Jan 21

The Apia Cyclone of 1889

Thursday, January 21, 2016 12:01 AM

By

As various European empires and the American government expanded their colonial interests across the Pacific in the late 19th century, it was inevitable that, sooner or later, they would come to blows over what would otherwise have been a local matter.

It began as a political crisis in the island chain of Samoa. The governments of the United States and Great Britain, and the German Empire had, in a sense, picked sides in a fight for the kingship of the islands, as Robert Louis Stevenson would defty lay out in his A Footnote to History: Eight Years of Trouble in Samoa. It was not, of course, in the interests of fomenting war, but to shore up that ruler which would be most friendly to their interests.

The crisis came to a head late in 1888, and by late February 1889 warships of three nationalities had steamed into the harbor at Apia, seat of foreign trade in the islands and now Samoa’s capital. There they waited at anchor, and the possibility of war between the powers became very real.

Apia Harbor before the Appearance of the harbor before the Hurricane. Artwork by Rear Admiral Lewis A. Kimberly, contained in his personal journal of the Apia Hurricane. It shows U.S., German and British warships, as well as civilian shipping, anchored in Apia Harbor. Naval History and Heritage Command.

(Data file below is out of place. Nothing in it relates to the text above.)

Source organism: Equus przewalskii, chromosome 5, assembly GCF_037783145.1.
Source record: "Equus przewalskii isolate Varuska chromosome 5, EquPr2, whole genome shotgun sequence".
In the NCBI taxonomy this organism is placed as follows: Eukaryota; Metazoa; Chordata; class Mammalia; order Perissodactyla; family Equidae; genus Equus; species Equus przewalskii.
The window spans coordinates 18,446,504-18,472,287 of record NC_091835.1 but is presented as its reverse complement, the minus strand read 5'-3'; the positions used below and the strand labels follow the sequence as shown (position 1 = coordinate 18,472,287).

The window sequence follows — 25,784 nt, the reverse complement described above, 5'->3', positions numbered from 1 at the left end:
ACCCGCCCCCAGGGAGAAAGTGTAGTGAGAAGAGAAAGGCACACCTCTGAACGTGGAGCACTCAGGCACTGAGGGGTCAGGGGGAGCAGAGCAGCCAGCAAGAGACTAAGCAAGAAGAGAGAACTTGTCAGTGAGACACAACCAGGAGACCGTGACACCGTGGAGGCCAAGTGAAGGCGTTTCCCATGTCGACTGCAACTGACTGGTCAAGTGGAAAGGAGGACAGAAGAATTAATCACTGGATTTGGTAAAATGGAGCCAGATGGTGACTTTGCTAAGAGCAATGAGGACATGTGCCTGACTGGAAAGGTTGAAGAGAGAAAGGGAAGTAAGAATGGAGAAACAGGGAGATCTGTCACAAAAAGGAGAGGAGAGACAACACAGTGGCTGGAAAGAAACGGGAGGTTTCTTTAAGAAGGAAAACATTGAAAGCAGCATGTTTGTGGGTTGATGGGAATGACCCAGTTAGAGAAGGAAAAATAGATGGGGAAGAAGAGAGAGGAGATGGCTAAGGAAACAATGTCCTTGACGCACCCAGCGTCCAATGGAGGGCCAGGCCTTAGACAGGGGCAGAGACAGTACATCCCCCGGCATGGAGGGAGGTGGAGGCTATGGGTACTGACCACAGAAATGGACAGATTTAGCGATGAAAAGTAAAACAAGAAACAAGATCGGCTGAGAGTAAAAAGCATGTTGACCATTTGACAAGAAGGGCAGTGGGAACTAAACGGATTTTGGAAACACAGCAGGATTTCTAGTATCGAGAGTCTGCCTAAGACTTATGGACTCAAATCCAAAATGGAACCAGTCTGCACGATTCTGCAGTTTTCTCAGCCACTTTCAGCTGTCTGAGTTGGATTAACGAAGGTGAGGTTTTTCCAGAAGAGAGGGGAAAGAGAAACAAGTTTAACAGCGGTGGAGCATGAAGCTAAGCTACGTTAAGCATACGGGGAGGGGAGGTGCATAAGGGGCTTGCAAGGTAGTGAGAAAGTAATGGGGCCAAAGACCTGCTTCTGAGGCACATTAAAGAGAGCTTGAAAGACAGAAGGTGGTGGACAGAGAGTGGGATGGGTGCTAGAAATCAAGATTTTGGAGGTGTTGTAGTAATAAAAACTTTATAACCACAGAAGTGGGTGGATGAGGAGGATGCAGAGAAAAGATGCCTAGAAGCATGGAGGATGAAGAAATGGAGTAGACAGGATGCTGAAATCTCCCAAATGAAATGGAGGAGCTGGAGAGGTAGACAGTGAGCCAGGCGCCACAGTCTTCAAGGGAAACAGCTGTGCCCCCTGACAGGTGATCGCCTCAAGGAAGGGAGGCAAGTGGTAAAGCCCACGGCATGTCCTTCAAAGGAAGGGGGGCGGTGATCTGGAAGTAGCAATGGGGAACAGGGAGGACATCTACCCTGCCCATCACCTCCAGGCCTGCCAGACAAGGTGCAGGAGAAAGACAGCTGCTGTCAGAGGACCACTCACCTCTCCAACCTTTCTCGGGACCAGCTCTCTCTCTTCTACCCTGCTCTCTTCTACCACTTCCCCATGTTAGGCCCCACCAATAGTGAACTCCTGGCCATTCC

Apia harbor before the Hurricane. Artwork by Rear Admiral Lewis A. Kimberly, contained in his personal journal of the Apia Hurricane. It shows U.S., German and British warships, as well as civilian shipping, anchored in Apia Harbor. Naval History and Heritage Command.

But, as recounted in this Proceedings article, Mother Nature had other plans.

“The conditions during the early part of March, 1889, seem to have been about normal up to the 4th, when British Meteorological Office reports from Suva, Fiji, and Nukalofa, Tonga, indicate that an anticyclone extended southward toward New Zealand. . . . . It was on the 12th that the very earliest signs of the hurricane’s approach were observed at Samoa. . . . . On the 14th the weather grew still more threatening and the barometer continued its steady fall, now slowly, as the time of the daily maximum approached, and now more rapidly, as the fall due to the influence of the approaching storm combined with the daily ebb of the barometric tide (always such a marked phenomenon in the tropics). Toward evening the ships got up steam in their boilers, that their engines might aid their anchors in keeping them off the reefs and preventing collisions with other vessels in the crowded harbor. It was doubtless an anxious moment for the commanders of the naval forces of the three great nations, responsible, as they were, not only for lives and ships but for the prompt execution of their instructions and the faithful guardianship of public interests committed to their care. To most of the others on board, both officers and men, free from at least some of the cares and responsibilities of their superiors, the actual danger of the situation was probably not fully evident till after the shift of wind to the northward Friday evening, when the long battle with the elements commenced in earnest.”